Madison Metro Transit and a city commission solicited public comments about proposed changes to provide extra buses on crowded routes during rush hour while avoiding redundant services at a hearing on Wednesday.

According to Colin Conn, Metro Transit schedule planner, not enough extra buses are available in the city to provide assistance to routes when it is needed. In an effort to solve this problem, he said the new routes would take away some of the “redundancies” occurring on several current routes.

“We run 85 extra bus trips a day on this system. That is just stupid,” Conn said. “We have to clean that up.”

Residents from the area along Sheboygan Avenue voiced several concerns their usual bus service would decrease significantly with the proposed changes. They were specifically upset over realigning Routes 14 and 15, which would eliminate service past around 6:30 p.m under the proposal.

Yvonne Schwinge, a Sheboygan Avenue resident, said because of working in several locations throughout the city, she felt the changes would add commuting time. She added the plans served campus commuters and only made transportation more inconvenient for others who would not receive late night transportation.

“Extending that time has to happen,” Ald. Bridget Maniaci, District 2 said. “Nobody’s home by 6 p.m.”

Maniaci said there would likely be added costs for the changes to Routes 14 and 15 and suggested continuing service to 8 p.m., if not later.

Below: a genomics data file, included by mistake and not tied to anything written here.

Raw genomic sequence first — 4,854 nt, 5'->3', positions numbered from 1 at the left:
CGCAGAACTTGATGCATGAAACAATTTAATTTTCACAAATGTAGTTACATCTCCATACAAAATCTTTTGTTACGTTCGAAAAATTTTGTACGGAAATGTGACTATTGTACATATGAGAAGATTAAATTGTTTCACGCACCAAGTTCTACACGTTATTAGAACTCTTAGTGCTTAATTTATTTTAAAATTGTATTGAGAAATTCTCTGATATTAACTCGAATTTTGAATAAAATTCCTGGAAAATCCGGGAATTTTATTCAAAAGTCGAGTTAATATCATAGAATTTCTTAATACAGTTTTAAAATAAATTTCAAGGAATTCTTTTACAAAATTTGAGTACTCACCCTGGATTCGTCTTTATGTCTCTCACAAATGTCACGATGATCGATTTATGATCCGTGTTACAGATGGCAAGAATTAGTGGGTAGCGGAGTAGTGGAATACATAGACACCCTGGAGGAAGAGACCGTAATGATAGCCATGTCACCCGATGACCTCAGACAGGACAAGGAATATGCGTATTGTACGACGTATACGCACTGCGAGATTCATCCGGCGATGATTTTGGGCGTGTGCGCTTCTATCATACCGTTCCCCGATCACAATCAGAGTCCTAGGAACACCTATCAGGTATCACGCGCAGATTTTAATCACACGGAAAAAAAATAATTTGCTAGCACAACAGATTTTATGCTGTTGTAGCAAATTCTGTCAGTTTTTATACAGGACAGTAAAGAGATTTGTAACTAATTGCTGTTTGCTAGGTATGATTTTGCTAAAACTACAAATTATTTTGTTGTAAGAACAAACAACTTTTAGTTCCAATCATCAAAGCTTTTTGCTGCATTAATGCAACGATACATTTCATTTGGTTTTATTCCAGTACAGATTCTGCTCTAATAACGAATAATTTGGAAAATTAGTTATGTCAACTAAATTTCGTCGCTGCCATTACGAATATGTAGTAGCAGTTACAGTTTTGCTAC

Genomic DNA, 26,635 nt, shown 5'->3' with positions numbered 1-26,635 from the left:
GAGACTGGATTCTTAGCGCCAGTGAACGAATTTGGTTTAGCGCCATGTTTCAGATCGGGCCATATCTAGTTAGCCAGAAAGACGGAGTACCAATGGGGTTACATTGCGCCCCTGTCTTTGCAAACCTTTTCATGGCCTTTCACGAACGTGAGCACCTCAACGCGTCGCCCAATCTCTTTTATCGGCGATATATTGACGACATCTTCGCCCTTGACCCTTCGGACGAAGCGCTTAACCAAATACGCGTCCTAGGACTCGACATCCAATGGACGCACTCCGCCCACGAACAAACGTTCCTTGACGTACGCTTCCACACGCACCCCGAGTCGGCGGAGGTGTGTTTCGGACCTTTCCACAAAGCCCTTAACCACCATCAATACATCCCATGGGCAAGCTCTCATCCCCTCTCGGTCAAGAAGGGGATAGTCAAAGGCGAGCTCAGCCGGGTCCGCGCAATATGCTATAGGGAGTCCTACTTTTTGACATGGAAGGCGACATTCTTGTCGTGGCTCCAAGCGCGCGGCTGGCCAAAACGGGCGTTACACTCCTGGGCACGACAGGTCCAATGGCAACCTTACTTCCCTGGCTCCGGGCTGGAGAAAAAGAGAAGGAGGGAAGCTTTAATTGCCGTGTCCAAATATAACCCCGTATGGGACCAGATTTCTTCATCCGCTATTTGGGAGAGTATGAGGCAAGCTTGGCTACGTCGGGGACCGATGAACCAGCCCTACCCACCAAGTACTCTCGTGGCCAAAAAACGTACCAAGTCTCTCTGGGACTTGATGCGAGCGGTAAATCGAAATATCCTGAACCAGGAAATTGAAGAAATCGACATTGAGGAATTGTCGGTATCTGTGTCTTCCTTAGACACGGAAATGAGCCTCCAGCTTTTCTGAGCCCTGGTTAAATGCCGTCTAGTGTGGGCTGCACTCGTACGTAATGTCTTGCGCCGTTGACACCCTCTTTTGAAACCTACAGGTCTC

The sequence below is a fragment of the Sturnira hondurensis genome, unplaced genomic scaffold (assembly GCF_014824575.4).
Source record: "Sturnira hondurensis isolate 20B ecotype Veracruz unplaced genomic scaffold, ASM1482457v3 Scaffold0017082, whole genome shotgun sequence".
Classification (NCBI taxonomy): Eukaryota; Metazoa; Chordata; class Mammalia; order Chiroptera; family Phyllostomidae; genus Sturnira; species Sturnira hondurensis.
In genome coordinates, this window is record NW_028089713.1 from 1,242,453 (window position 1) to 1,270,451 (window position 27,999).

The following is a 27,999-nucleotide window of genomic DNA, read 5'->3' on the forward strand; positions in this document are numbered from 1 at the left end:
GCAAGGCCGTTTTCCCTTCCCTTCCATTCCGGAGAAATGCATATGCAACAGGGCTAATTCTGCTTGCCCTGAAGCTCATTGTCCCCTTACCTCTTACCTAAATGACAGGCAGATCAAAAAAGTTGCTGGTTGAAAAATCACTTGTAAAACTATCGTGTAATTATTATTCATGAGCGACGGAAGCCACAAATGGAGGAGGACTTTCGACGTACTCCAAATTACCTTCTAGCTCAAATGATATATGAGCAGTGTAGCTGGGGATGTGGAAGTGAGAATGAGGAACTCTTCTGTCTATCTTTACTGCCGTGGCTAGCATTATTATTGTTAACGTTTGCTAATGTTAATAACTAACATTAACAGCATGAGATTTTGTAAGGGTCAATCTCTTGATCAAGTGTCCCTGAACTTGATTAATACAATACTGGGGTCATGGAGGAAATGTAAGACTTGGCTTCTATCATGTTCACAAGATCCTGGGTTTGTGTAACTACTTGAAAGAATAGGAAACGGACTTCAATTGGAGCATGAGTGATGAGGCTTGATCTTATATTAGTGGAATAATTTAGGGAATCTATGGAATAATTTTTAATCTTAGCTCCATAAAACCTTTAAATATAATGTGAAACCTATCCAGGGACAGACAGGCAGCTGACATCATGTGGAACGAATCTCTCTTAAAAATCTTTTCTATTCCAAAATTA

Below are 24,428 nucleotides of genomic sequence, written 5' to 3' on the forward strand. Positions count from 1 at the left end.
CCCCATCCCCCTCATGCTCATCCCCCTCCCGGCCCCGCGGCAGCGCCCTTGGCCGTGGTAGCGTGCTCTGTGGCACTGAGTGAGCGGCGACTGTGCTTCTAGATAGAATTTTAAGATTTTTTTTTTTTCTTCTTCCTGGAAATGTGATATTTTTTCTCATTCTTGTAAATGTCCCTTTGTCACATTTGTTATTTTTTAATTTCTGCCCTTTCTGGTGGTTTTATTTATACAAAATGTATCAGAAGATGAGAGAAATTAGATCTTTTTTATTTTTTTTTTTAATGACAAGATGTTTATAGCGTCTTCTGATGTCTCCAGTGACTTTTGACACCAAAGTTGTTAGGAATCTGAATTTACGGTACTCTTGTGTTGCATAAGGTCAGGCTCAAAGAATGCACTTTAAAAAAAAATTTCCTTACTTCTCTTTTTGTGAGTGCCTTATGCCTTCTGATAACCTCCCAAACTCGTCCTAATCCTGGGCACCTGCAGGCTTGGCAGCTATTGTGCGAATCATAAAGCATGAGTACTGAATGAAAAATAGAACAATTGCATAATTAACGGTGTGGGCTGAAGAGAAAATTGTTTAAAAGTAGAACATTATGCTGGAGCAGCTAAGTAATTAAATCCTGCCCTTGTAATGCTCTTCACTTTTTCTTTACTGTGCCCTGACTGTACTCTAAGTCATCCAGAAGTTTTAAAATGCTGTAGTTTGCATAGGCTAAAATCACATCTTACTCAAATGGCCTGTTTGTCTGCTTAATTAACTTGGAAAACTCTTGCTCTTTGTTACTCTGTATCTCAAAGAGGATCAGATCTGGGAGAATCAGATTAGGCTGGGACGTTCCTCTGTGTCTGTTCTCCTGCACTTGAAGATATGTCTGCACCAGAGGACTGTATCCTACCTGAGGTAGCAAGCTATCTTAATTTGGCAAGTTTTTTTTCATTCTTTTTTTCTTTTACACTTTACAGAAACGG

Conn said he was surprised residents of Sheboygan Avenue were complaining about realigning Route 14 and said he felt taking it off the street seemed like a “no brainer.” He said if the route needed to be kept going later at night and it was affordable, he could make it work.

“It’s going to work out extremely well,” Conn said about the rerouting in the Sheboygan Avenue area. “People have no idea how much time I put into planning these schedules to make sure that I’ve got a bus coming every six minutes.”

Schwinge also said the Transit and Parking Commission should recognize the need to do something about overcrowding on Route 2 buses on Saturdays, saying that after living in Madison for 14 years, she recently experienced being unable to board the bus for the first time.

Laurie Wermter, a Williamson Street resident, said she was mostly pleased with the proposed changes.

“I was delighted to see that [Routes] 9 and 10 trip times were going to start during morning rush,” Wermter said.

Wermter said she supports the service extending through afternoon rush hours and added it may create more dependency on the bus system, helping to decrease carbusage in the city.

Ald. Lauren Cnare, District 3, said she supported the proposed expansion into the far east side of Madison and added she felt those residents deserved full city services.

“The more we can make the bus available to people, the better,” Cnare said.

Chuck Kamp, Madison Metro Transit general manager, said officials would make no decision at the hearing to allow the Transit and Parking Commission to consider all the comments. A decision will be made May 8, he said, with the decision put in place in August.